Adding to this awkwardness is the fact that the game lets you save less and less frequently as it nears its end. One chapter that is quickly becoming players least favorite completely removes the ability to save the game through the menu and makes players stop and sleep to save, along with removing the ability to travel to the past to complete side quests and takes away your weapons and companions replacing them with completely new skills. This, therefore, makes savvy savers sleep multiple times in a day just to make sure they don’t lose any progress which is disruptive to the flow of the game and adds to the overall annoyance of this oddball chapter. On the top of Square Enix’s to-do list is patching the game, specifically to improve Ch. 13. However, the hinted changes include making the ring magic even more powerful (it’s already overpowered in most of this section) and I’m not sure it can be saved at this stage.   

The whole night and day sleeping mechanics are a little strange. When night falls daemons spawn making traveling more dangerous and this works to cement the plot point of the daemon threat. However, if you choose to travel at night you’ll be plagued by an increased rate of random encounters, fighting daemon and other foes and making it virtually impossible to progress. Making camp and sleeping at night is a preferable option which forces players to save and level up their characters. Some hotels give XP boosts for sleeping there but the whole mechanic seemed unnecessary.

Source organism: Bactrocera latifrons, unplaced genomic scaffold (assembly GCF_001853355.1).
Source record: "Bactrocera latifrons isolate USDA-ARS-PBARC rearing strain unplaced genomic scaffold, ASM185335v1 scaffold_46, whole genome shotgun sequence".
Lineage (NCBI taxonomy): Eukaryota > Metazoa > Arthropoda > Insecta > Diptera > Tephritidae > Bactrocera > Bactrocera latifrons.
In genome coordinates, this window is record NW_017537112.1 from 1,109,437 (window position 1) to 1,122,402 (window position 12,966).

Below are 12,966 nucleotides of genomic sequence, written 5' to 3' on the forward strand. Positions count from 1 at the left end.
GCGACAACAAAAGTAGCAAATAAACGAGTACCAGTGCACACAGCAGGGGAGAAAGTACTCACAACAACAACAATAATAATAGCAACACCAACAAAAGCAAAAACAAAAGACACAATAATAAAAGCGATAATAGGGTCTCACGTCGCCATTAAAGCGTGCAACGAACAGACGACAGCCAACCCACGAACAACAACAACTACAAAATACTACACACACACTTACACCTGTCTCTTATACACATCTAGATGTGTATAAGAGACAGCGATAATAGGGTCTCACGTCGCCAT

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Ascension is where you can spend a shared pool of points on a simple set of skill trees.

Non-combat and traveling elements of FFXV seem tacked on. Dialogue seems to have little influence on the story and fishing and the annoyingly incessant picture taking isn’t very useful. Completing the game without investing in these ancillary skills at all is a perfectly viable option. If you don’t like grinding you can avoid it. Feel free to speedrun through the game without completing a single side quest and running away from random encounters. Sure, your report card will be horrible and you’ll be missing out on some things, but you can beat the game just fine, even on normal difficulty.  Even the skill trees and spell crafting seemed a bit oversimplified like maybe the game was designed to be more accessible to people that had never played an RPG before. 

Overall, Final Fantasy XV is a very polished and fun game to play. However, it still feels lackluster and lacking in a sense of cohesion and impact for a project that took so long to be produced. Combat is enjoyable and there was some interesting level design sprinkled throughout making the game not feel like a complete waste of time. Yet, the story and the world left something to be desired even with the closure bringing after credit scenes. Often RPGs feel like playing through a doorstopper fantasy novel with slow boiling character and plot development that are rewarding to see unravel and reach their end. FFXV felt more like the movie adaptation of that novel; hints of the emotional arcs and amazing world building were there but never fully realized, leaving players with fast-paced action between the important plot points. Although, if this were a movie, they would have at least cut out most of those boring driving scenes.

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Square Enix

Final Fantasy XV was reviewed on PlayStation 4 with a code provided by the publisher. It is also available on Xbox One.

More About This Game

6.5
 

Good

Summary

Final Fantasy XV exhibits some fun action combat and a few examples of good level design. However, it's lacking in its other RPG elements, especially the pacing of the plot.

Pros

  • Fun Combat
  • Great Graphics
  • Pleasant Level Design

Cons

  • Pacing Issues
  • Lackluster Magic System
  • Chapter 13

Alexandria Taberski

Staff Writer

A tsundere lolita writing about games for the last three years. Somehow got involved in covering mobile games. Loves JRPG's and all genre's of gaming except for platform games. Platforming can go die in a fire.